Ministers have urged greater vigilance about British men being forced into marriage after a surge in reported cases over the past year. Skip related content
The number of contacts with the Government’s Forced Marriage Unit (FMU) concerning male victims increased from 134 in 2008 to 220 in 2009, a rise of 65%.
But officials believe the figures are still only “the tip of an iceberg” as the problem is under-reported concerning both sexes.
Men accounted for just 14% of the total number of forced marriage cases, numbering 1,682, referred to the FMU last year.
It is estimated that in reality there are more like 10,000 incidents of forced marriage involving British nationals each year and that up to 20% are men.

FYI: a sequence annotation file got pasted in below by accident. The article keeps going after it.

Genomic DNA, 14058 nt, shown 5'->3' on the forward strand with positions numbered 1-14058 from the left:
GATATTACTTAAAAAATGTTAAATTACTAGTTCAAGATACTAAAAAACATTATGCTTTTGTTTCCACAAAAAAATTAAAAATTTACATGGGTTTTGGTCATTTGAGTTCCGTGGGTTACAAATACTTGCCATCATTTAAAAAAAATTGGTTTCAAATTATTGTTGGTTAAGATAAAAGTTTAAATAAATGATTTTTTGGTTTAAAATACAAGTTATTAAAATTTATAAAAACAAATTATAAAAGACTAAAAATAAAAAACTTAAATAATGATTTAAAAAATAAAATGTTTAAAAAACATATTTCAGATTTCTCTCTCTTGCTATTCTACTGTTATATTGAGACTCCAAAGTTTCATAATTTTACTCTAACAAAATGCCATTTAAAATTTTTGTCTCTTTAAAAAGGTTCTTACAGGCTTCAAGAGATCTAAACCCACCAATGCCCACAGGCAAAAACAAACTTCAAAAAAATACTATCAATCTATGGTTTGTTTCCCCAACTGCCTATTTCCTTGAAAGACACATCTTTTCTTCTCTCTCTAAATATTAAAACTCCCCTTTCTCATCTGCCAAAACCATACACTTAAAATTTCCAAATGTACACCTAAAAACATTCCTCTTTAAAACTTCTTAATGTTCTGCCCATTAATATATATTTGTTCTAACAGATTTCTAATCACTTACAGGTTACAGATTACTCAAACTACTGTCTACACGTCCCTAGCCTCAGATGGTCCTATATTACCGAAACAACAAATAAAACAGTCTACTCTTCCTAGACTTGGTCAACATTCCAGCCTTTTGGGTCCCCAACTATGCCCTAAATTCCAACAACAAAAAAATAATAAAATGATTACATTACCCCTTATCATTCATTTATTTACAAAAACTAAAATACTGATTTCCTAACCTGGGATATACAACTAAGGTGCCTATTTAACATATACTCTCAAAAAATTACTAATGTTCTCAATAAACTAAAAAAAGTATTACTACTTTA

The large majority of cases involve families from south Asia, particularly Pakistan, India and Bangladesh.
Victims are often locked up, subjected to physical and sexual violence and forcibly removed to other countries if they refuse to comply with their families’ wishes.
Men in particular frequently face being forced to marry because their families refuse to accept their homosexuality. Other cases can revolve around property issues, securing visas or other family expectations.
Most victims are aged between 15 and 24.
But the FMU, a joint unit of the Foreign Office and Home Office, is concerned that many people fail to realise that it is an issue that even affects men.
Source: Press Association